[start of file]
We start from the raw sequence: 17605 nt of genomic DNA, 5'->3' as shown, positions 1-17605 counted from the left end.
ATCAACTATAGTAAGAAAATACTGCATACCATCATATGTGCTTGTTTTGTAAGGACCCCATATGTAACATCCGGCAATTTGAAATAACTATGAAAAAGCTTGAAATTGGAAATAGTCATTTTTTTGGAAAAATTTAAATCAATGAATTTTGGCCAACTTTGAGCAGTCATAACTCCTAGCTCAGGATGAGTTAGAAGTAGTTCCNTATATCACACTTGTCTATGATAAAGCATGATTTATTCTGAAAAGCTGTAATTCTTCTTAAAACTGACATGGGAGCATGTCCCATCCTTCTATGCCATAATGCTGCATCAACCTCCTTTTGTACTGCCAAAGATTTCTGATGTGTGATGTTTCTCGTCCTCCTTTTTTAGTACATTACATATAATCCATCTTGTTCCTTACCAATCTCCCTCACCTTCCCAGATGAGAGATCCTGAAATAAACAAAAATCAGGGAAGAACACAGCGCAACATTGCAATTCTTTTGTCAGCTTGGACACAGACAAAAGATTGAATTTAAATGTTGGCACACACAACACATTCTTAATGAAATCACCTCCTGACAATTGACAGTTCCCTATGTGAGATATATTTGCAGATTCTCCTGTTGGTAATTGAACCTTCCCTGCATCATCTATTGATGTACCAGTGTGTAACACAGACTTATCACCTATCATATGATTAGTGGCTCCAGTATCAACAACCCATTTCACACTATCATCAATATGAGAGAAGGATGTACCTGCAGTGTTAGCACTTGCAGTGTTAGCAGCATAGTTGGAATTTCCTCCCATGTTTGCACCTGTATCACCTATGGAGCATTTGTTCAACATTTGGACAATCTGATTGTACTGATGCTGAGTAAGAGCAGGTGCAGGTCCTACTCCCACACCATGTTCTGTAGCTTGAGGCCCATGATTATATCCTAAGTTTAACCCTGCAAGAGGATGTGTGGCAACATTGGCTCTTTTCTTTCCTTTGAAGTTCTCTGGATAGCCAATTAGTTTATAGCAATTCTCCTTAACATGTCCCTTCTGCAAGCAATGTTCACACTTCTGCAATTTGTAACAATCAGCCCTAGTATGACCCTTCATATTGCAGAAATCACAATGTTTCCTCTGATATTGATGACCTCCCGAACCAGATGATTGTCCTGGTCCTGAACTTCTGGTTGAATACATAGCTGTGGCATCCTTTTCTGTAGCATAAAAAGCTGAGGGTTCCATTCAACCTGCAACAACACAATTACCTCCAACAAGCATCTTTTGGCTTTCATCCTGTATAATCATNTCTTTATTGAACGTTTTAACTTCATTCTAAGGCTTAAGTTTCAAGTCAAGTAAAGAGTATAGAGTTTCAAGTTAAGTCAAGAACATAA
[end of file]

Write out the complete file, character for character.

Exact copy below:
We start from the raw sequence: 17605 nt of genomic DNA, 5'->3' as shown, positions 1-17605 counted from the left end.
ATCAACTATAGTAAGAAAATACTGCATACCATCATATGTGCTTGTTTTGTAAGGACCCCATATGTAACATCCGGCAATTTGAAATAACTATGAAAAAGCTTGAAATTGGAAATAGTCATTTTTTTGGAAAAATTTAAATCAATGAATTTTGGCCAACTTTGAGCAGTCATAACTCCTAGCTCAGGATGAGTTAGAAGTAGTTCCNTATATCACACTTGTCTATGATAAAGCATGATTTATTCTGAAAAGCTGTAATTCTTCTTAAAACTGACATGGGAGCATGTCCCATCCTTCTATGCCATAATGCTGCATCAACCTCCTTTTGTACTGCCAAAGATTTCTGATGTGTGATGTTTCTCGTCCTCCTTTTTTAGTACATTACATATAATCCATCTTGTTCCTTACCAATCTCCCTCACCTTCCCAGATGAGAGATCCTGAAATAAACAAAAATCAGGGAAGAACACAGCGCAACATTGCAATTCTTTTGTCAGCTTGGACACAGACAAAAGATTGAATTTAAATGTTGGCACACACAACACATTCTTAATGAAATCACCTCCTGACAATTGACAGTTCCCTATGTGAGATATATTTGCAGATTCTCCTGTTGGTAATTGAACCTTCCCTGCATCATCTATTGATGTACCAGTGTGTAACACAGACTTATCACCTATCATATGATTAGTGGCTCCAGTATCAACAACCCATTTCACACTATCATCAATATGAGAGAAGGATGTACCTGCAGTGTTAGCACTTGCAGTGTTAGCAGCATAGTTGGAATTTCCTCCCATGTTTGCACCTGTATCACCTATGGAGCATTTGTTCAACATTTGGACAATCTGATTGTACTGATGCTGAGTAAGAGCAGGTGCAGGTCCTACTCCCACACCATGTTCTGTAGCTTGAGGCCCATGATTATATCCTAAGTTTAACCCTGCAAGAGGATGTGTGGCAACATTGGCTCTTTTCTTTCCTTTGAAGTTCTCTGGATAGCCAATTAGTTTATAGCAATTCTCCTTAACATGTCCCTTCTGCAAGCAATGTTCACACTTCTGCAATTTGTAACAATCAGCCCTAGTATGACCCTTCATATTGCAGAAATCACAATGTTTCCTCTGATATTGATGACCTCCCGAACCAGATGATTGTCCTGGTCCTGAACTTCTGGTTGAATACATAGCTGTGGCATCCTTTTCTGTAGCATAAAAAGCTGAGGGTTCCATTCAACCTGCAACAACACAATTACCTCCAACAAGCATCTTTTGGCTTTCATCCTGTATAATCATNTCTTTATTGAACGTTTTAACTTCATTCTAAGGCTTAAGTTTCAAGTCAAGTAAAGAGTATAGAGTTTCAAGTTAAGTCAAGAACATAA